What they do is they provide us with a very simple type of case that allows us to compare the online and the offline. As my research methods teacher Tali has taught me, when we want to make sure that we’re measuring the impact of the shift and medium, we want to make sure that all other aspects are similar as Tali will probably tell us in a bit. And we chose the traffic cases which were handled very similarly on and offline, the same input from the same types of parties but as we said before, instead of convening in a courtroom, what Matterhorn did here is is transform an informal hearing which takes place in a courtroom with a judge and a prosecutor to an online format but instead of meeting in the courtroom, basically, the two-way exchange in real life turns into parallel inputs from the parties and on the other side, the prosecutor and the judge. So, next slide, please.
Yeah, so what did we look at. We said we want to measure outcome disparities so we looked at two types of outcomes which can be reached in the traffic cases. They are the level of fines. So obviously, the more fines I have to pay, that’s a worse outcome for me, right and charge reduction. So, when my charge is reduced, I have less points.
So actually, the more charge reduction I get, that’s a better result for me, okay. So, we want to see whether for similar cases and Tali in a minute we’ll talk about what these similar cases, what that means. We have disparities in outcomes. Across social identity, what types of metrics did we take for social identity? We took age, gender, race and socioeconomic status on which we have some exploratory data. So, age, gender and race are all very conspicuous in a face-to-face meeting and they are either not non-observable in a written exchange or observable to varying degrees. We’ll tell you about their findings and explain that here as well. And often, not always, we might have an argument over age but often, at least gender and race should not be relevant to the outcome of the traffic case. Next slide please.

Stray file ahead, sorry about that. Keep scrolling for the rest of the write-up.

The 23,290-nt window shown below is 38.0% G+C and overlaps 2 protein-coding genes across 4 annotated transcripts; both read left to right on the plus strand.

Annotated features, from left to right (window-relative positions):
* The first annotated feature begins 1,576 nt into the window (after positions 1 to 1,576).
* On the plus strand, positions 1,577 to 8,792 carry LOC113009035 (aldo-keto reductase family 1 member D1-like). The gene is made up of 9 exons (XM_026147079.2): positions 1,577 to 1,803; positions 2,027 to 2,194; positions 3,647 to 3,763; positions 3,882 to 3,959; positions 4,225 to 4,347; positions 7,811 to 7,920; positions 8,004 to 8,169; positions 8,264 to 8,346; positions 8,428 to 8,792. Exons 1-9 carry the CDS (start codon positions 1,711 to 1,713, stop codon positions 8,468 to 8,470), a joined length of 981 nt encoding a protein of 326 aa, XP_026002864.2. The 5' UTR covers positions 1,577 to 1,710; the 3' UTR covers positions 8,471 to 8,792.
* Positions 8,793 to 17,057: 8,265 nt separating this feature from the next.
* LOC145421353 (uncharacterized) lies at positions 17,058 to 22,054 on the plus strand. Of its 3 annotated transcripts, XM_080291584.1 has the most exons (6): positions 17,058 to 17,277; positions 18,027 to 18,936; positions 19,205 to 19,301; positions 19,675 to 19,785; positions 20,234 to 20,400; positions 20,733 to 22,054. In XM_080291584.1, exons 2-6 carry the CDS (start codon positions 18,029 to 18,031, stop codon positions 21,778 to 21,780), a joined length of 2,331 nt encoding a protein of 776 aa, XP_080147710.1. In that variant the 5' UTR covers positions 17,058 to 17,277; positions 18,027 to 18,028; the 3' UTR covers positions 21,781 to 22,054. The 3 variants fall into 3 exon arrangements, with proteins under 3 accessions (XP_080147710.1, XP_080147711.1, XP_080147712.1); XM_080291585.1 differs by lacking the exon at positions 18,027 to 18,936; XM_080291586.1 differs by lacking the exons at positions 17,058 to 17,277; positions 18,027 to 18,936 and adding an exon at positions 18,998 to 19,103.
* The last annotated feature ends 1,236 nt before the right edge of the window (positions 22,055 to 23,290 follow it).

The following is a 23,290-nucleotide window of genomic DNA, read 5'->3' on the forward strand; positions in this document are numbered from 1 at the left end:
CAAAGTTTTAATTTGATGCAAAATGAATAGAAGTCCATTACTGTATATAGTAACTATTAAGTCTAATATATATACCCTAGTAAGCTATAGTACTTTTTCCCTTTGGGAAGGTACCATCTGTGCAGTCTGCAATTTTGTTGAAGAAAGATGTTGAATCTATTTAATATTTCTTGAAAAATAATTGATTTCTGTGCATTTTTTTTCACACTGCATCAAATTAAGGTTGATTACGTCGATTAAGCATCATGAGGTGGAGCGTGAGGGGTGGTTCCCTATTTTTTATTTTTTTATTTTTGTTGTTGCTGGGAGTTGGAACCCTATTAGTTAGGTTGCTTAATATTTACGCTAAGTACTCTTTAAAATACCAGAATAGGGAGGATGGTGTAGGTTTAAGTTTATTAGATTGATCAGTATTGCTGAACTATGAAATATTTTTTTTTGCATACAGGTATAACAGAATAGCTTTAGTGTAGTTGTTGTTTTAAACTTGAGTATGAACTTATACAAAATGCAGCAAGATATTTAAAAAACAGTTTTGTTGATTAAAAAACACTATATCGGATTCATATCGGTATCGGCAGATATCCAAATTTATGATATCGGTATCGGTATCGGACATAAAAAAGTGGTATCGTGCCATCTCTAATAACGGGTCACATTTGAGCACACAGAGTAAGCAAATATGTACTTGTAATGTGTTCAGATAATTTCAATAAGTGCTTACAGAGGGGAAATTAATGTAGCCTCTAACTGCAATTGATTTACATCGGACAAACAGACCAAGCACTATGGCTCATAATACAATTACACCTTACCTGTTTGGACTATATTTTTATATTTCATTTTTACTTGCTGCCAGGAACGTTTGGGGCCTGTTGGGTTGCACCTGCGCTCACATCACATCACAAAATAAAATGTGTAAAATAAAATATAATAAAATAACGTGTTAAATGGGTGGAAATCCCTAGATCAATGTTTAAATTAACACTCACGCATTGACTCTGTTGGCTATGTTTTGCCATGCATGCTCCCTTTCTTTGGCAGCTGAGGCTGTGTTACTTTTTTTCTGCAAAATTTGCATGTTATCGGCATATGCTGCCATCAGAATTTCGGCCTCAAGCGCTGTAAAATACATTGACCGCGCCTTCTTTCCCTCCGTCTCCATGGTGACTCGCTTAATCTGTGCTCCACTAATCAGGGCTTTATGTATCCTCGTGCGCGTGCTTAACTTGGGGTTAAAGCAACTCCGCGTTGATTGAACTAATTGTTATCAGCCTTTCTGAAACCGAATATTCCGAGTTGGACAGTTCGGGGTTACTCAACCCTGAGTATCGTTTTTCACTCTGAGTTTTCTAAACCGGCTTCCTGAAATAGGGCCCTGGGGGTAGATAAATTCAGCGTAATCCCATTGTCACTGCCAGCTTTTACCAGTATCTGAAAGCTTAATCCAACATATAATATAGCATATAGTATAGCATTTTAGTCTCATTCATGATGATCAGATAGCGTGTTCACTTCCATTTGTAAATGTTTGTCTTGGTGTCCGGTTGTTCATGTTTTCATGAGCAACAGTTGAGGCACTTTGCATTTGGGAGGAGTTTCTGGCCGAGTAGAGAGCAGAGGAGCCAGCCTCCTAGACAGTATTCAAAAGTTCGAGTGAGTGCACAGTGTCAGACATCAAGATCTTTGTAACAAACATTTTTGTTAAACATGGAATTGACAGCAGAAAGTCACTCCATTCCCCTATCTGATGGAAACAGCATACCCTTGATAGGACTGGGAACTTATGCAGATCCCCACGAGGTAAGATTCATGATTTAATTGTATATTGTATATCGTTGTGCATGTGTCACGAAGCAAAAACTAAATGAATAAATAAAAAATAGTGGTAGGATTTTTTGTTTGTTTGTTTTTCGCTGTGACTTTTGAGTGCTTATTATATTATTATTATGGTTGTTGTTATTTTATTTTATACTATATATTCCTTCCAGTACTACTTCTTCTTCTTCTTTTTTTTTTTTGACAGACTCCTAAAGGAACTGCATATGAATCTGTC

Okay, so a little bit about our sample. As you can see, we had roughly the same number, the same high numbers basically speaking of face-to-face and online cases. Now, all the controls you see here, I don’t want to get into this the methodological philosophy behind it but this was our way of guaranteeing that we are comparing apples and apples, that the face-to-face and the online cases are identical and that the changes that we do document and that we will show you in addition are only a result of the shift online and not of all these other aspects that can be intervening variables such as the identity of the judge, the date of the hearing, the time of the hearing, maybe the socioeconomic status of the neighborhood, whether it was a case that was even launched before or after Matterhorn. So, all these controls was basically to allow us to attribute all the findings that we’re going to show you to the change in medium, okay. Now Dunrie, we you can move another slide.
This is really a lot of numbers. I don’t expect you to read any of them. Let me just tell you that basically, these are the descriptive statistics for the online, for the face-to-face and the online sample. I can tell you that the samples are pretty equivalent in almost any demographic measure, perhaps the most pronounced difference is that with the participation of black users on and offline.